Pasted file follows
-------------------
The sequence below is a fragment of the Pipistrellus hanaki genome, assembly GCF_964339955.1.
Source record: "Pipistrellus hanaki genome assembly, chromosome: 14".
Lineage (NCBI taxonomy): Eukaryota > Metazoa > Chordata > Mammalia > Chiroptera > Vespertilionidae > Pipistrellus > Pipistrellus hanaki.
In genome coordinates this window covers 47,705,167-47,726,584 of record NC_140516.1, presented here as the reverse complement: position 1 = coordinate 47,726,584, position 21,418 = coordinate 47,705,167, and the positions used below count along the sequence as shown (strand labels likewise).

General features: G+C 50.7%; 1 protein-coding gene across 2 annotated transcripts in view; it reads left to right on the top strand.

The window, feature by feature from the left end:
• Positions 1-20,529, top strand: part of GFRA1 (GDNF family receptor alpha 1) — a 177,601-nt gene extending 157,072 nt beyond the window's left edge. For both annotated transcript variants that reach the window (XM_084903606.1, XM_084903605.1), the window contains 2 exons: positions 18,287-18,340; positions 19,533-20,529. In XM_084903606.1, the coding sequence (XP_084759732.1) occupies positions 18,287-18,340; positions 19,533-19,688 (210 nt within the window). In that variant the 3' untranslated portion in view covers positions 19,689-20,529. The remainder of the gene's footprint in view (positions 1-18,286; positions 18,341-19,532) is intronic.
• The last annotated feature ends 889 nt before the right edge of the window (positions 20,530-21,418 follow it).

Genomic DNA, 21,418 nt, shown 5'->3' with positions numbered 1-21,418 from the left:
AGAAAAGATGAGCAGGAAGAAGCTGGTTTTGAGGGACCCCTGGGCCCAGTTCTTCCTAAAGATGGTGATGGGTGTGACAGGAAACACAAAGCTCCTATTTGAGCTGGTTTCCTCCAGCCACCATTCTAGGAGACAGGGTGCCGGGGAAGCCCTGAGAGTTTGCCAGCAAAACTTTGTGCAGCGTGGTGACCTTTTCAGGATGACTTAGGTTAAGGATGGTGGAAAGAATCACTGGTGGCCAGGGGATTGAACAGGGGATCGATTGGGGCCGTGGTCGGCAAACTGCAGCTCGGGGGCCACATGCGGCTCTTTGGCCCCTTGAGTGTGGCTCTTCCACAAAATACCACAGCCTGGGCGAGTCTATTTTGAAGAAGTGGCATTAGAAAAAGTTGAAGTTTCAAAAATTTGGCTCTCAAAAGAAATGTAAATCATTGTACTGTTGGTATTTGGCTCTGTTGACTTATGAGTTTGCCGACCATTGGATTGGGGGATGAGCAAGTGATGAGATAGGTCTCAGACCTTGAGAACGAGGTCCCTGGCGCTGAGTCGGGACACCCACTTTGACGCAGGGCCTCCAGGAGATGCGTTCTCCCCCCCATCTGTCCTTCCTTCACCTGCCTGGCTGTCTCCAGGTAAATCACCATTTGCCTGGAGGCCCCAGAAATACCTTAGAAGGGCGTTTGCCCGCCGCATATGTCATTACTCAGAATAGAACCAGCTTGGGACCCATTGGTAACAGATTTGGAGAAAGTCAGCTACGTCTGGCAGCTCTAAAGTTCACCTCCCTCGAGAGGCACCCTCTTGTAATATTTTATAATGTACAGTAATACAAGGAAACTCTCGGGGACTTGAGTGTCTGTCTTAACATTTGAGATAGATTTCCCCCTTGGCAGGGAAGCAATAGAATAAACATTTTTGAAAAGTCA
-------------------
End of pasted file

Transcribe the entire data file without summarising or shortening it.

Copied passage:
The sequence below is a fragment of the Pipistrellus hanaki genome, assembly GCF_964339955.1.
Source record: "Pipistrellus hanaki genome assembly, chromosome: 14".
Lineage (NCBI taxonomy): Eukaryota > Metazoa > Chordata > Mammalia > Chiroptera > Vespertilionidae > Pipistrellus > Pipistrellus hanaki.
In genome coordinates this window covers 47,705,167-47,726,584 of record NC_140516.1, presented here as the reverse complement: position 1 = coordinate 47,726,584, position 21,418 = coordinate 47,705,167, and the positions used below count along the sequence as shown (strand labels likewise).

General features: G+C 50.7%; 1 protein-coding gene across 2 annotated transcripts in view; it reads left to right on the top strand.

The window, feature by feature from the left end:
• Positions 1-20,529, top strand: part of GFRA1 (GDNF family receptor alpha 1) — a 177,601-nt gene extending 157,072 nt beyond the window's left edge. For both annotated transcript variants that reach the window (XM_084903606.1, XM_084903605.1), the window contains 2 exons: positions 18,287-18,340; positions 19,533-20,529. In XM_084903606.1, the coding sequence (XP_084759732.1) occupies positions 18,287-18,340; positions 19,533-19,688 (210 nt within the window). In that variant the 3' untranslated portion in view covers positions 19,689-20,529. The remainder of the gene's footprint in view (positions 1-18,286; positions 18,341-19,532) is intronic.
• The last annotated feature ends 889 nt before the right edge of the window (positions 20,530-21,418 follow it).

Genomic DNA, 21,418 nt, shown 5'->3' with positions numbered 1-21,418 from the left:
AGAAAAGATGAGCAGGAAGAAGCTGGTTTTGAGGGACCCCTGGGCCCAGTTCTTCCTAAAGATGGTGATGGGTGTGACAGGAAACACAAAGCTCCTATTTGAGCTGGTTTCCTCCAGCCACCATTCTAGGAGACAGGGTGCCGGGGAAGCCCTGAGAGTTTGCCAGCAAAACTTTGTGCAGCGTGGTGACCTTTTCAGGATGACTTAGGTTAAGGATGGTGGAAAGAATCACTGGTGGCCAGGGGATTGAACAGGGGATCGATTGGGGCCGTGGTCGGCAAACTGCAGCTCGGGGGCCACATGCGGCTCTTTGGCCCCTTGAGTGTGGCTCTTCCACAAAATACCACAGCCTGGGCGAGTCTATTTTGAAGAAGTGGCATTAGAAAAAGTTGAAGTTTCAAAAATTTGGCTCTCAAAAGAAATGTAAATCATTGTACTGTTGGTATTTGGCTCTGTTGACTTATGAGTTTGCCGACCATTGGATTGGGGGATGAGCAAGTGATGAGATAGGTCTCAGACCTTGAGAACGAGGTCCCTGGCGCTGAGTCGGGACACCCACTTTGACGCAGGGCCTCCAGGAGATGCGTTCTCCCCCCCATCTGTCCTTCCTTCACCTGCCTGGCTGTCTCCAGGTAAATCACCATTTGCCTGGAGGCCCCAGAAATACCTTAGAAGGGCGTTTGCCCGCCGCATATGTCATTACTCAGAATAGAACCAGCTTGGGACCCATTGGTAACAGATTTGGAGAAAGTCAGCTACGTCTGGCAGCTCTAAAGTTCACCTCCCTCGAGAGGCACCCTCTTGTAATATTTTATAATGTACAGTAATACAAGGAAACTCTCGGGGACTTGAGTGTCTGTCTTAACATTTGAGATAGATTTCCCCCTTGGCAGGGAAGCAATAGAATAAACATTTTTGAAAAGTCA